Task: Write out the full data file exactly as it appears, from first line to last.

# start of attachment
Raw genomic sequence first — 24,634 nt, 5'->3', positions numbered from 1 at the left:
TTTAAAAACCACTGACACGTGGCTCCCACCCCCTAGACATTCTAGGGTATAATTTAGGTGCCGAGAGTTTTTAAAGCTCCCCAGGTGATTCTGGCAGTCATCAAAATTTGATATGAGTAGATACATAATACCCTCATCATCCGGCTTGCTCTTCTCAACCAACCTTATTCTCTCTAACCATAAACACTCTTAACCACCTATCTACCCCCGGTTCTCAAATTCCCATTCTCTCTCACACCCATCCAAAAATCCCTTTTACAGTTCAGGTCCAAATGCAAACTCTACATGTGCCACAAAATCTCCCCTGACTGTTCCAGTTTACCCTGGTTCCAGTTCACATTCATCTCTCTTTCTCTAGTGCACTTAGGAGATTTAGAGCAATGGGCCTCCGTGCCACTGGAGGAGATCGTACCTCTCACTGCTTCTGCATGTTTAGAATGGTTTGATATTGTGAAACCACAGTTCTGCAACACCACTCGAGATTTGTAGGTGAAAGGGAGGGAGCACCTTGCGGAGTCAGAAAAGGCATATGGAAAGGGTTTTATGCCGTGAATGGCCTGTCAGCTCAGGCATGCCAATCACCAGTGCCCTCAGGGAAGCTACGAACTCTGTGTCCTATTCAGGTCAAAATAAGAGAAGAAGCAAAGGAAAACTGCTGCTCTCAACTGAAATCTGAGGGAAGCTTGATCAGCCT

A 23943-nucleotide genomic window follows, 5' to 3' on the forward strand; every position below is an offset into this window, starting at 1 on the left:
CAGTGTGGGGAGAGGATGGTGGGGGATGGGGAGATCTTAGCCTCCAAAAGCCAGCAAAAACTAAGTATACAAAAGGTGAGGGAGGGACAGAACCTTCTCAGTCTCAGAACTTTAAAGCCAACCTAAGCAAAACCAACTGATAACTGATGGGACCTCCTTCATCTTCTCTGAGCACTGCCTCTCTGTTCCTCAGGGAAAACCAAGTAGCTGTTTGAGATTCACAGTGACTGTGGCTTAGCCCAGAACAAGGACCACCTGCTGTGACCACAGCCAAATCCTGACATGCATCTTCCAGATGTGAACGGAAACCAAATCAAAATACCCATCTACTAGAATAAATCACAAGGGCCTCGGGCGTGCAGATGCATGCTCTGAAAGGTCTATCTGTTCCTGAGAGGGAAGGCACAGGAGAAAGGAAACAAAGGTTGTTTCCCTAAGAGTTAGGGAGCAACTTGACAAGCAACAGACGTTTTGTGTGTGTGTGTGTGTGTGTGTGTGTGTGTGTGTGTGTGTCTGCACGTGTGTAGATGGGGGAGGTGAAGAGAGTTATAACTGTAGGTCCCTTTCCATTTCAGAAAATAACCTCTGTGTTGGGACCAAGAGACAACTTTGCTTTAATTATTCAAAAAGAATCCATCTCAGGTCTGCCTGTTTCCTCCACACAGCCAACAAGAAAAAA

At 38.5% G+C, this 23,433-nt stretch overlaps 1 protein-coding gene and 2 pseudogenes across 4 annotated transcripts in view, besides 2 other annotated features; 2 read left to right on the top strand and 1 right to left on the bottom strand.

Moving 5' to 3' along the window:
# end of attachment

Raw genomic sequence first — 24,634 nt, 5'->3', positions numbered from 1 at the left:
TTTAAAAACCACTGACACGTGGCTCCCACCCCCTAGACATTCTAGGGTATAATTTAGGTGCCGAGAGTTTTTAAAGCTCCCCAGGTGATTCTGGCAGTCATCAAAATTTGATATGAGTAGATACATAATACCCTCATCATCCGGCTTGCTCTTCTCAACCAACCTTATTCTCTCTAACCATAAACACTCTTAACCACCTATCTACCCCCGGTTCTCAAATTCCCATTCTCTCTCACACCCATCCAAAAATCCCTTTTACAGTTCAGGTCCAAATGCAAACTCTACATGTGCCACAAAATCTCCCCTGACTGTTCCAGTTTACCCTGGTTCCAGTTCACATTCATCTCTCTTTCTCTAGTGCACTTAGGAGATTTAGAGCAATGGGCCTCCGTGCCACTGGAGGAGATCGTACCTCTCACTGCTTCTGCATGTTTAGAATGGTTTGATATTGTGAAACCACAGTTCTGCAACACCACTCGAGATTTGTAGGTGAAAGGGAGGGAGCACCTTGCGGAGTCAGAAAAGGCATATGGAAAGGGTTTTATGCCGTGAATGGCCTGTCAGCTCAGGCATGCCAATCACCAGTGCCCTCAGGGAAGCTACGAACTCTGTGTCCTATTCAGGTCAAAATAAGAGAAGAAGCAAAGGAAAACTGCTGCTCTCAACTGAAATCTGAGGGAAGCTTGATCAGCCT

A 23943-nucleotide genomic window follows, 5' to 3' on the forward strand; every position below is an offset into this window, starting at 1 on the left:
CAGTGTGGGGAGAGGATGGTGGGGGATGGGGAGATCTTAGCCTCCAAAAGCCAGCAAAAACTAAGTATACAAAAGGTGAGGGAGGGACAGAACCTTCTCAGTCTCAGAACTTTAAAGCCAACCTAAGCAAAACCAACTGATAACTGATGGGACCTCCTTCATCTTCTCTGAGCACTGCCTCTCTGTTCCTCAGGGAAAACCAAGTAGCTGTTTGAGATTCACAGTGACTGTGGCTTAGCCCAGAACAAGGACCACCTGCTGTGACCACAGCCAAATCCTGACATGCATCTTCCAGATGTGAACGGAAACCAAATCAAAATACCCATCTACTAGAATAAATCACAAGGGCCTCGGGCGTGCAGATGCATGCTCTGAAAGGTCTATCTGTTCCTGAGAGGGAAGGCACAGGAGAAAGGAAACAAAGGTTGTTTCCCTAAGAGTTAGGGAGCAACTTGACAAGCAACAGACGTTTTGTGTGTGTGTGTGTGTGTGTGTGTGTGTGTGTGTGTGTGTCTGCACGTGTGTAGATGGGGGAGGTGAAGAGAGTTATAACTGTAGGTCCCTTTCCATTTCAGAAAATAACCTCTGTGTTGGGACCAAGAGACAACTTTGCTTTAATTATTCAAAAAGAATCCATCTCAGGTCTGCCTGTTTCCTCCACACAGCCAACAAGAAAAAA

At 38.5% G+C, this 23,433-nt stretch overlaps 1 protein-coding gene and 2 pseudogenes across 4 annotated transcripts in view, besides 2 other annotated features; 2 read left to right on the top strand and 1 right to left on the bottom strand.

Moving 5' to 3' along the window: